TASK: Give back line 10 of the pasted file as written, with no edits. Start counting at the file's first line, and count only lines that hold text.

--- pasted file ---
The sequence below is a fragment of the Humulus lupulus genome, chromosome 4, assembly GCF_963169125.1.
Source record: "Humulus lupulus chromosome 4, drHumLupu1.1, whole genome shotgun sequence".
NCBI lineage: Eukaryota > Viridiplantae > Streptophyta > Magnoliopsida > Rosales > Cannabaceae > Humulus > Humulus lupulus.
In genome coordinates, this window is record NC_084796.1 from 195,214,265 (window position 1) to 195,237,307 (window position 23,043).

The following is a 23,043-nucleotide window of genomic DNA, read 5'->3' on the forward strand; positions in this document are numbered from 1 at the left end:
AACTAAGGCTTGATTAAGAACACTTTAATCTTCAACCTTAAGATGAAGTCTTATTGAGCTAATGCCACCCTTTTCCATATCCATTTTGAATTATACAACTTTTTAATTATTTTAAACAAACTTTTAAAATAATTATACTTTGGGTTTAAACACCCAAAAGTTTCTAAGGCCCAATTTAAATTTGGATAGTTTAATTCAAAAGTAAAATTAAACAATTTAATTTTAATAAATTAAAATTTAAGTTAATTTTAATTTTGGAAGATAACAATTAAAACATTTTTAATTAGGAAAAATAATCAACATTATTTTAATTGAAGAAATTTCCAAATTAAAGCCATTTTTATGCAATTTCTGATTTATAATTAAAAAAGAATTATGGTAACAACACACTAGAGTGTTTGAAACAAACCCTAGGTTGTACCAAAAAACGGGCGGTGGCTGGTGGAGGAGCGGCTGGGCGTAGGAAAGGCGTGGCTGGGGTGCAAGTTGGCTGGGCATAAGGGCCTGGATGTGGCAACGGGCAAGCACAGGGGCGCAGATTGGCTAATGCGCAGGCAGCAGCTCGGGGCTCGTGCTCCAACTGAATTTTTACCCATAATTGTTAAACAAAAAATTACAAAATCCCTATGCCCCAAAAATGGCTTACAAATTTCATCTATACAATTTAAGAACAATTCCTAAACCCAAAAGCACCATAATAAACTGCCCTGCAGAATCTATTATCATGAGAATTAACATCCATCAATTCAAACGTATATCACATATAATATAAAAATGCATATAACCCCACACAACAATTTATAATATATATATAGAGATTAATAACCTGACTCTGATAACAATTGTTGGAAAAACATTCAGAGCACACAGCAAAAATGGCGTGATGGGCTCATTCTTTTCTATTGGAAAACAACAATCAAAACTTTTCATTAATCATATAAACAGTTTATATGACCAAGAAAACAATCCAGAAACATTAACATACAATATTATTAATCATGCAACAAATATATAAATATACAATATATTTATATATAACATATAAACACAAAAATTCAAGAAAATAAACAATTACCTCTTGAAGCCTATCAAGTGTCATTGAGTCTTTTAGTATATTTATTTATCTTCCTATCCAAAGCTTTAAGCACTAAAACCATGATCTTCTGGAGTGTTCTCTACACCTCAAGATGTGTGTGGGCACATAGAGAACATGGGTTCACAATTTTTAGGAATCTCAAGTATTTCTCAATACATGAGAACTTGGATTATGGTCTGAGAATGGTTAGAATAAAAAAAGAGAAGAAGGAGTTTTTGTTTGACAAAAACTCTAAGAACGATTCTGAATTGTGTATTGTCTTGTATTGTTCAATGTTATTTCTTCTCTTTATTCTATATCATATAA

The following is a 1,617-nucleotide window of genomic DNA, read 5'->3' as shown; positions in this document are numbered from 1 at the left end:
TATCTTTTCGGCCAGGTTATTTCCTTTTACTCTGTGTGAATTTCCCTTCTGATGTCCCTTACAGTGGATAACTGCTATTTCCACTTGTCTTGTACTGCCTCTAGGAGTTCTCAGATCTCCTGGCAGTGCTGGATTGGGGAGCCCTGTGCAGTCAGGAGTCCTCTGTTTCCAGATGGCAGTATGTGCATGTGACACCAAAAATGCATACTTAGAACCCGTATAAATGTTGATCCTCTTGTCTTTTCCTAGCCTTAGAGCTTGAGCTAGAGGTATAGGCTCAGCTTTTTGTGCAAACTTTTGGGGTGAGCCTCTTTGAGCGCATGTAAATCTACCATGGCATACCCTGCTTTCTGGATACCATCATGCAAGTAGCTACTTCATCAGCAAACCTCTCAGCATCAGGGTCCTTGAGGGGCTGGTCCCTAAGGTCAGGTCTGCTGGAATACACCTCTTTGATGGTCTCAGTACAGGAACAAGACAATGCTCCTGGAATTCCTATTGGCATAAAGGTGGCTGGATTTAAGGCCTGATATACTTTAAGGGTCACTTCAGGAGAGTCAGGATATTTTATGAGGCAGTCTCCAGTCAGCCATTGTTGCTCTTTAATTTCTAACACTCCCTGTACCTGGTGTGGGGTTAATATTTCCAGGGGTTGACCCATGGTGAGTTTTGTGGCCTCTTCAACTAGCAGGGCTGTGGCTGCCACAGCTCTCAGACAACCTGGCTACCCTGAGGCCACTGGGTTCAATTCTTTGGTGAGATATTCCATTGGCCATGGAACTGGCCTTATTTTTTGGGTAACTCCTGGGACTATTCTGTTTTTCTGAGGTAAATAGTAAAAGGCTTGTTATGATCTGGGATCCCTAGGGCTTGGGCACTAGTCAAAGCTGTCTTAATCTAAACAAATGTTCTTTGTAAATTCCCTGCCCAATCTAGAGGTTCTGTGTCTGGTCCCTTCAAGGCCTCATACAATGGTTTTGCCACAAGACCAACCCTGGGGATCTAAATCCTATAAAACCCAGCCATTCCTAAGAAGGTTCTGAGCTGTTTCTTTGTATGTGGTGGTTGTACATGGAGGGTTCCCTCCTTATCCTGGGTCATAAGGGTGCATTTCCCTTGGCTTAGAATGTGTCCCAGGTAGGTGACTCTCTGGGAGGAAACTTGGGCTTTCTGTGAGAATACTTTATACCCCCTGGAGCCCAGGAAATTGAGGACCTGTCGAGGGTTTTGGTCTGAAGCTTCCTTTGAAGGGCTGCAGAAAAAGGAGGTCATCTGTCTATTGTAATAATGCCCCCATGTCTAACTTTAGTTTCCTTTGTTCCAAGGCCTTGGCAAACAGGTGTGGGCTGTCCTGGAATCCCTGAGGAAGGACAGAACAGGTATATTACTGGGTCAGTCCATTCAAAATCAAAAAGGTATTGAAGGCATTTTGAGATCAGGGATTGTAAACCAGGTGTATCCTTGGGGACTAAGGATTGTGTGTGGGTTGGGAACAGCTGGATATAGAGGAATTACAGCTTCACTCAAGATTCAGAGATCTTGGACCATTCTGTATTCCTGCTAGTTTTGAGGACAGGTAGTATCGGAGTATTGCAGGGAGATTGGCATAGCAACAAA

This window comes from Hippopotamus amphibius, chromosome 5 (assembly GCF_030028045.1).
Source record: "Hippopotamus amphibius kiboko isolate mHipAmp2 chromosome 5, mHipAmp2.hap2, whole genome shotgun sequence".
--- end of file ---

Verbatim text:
Source record: "Hippopotamus amphibius kiboko isolate mHipAmp2 chromosome 5, mHipAmp2.hap2, whole genome shotgun sequence".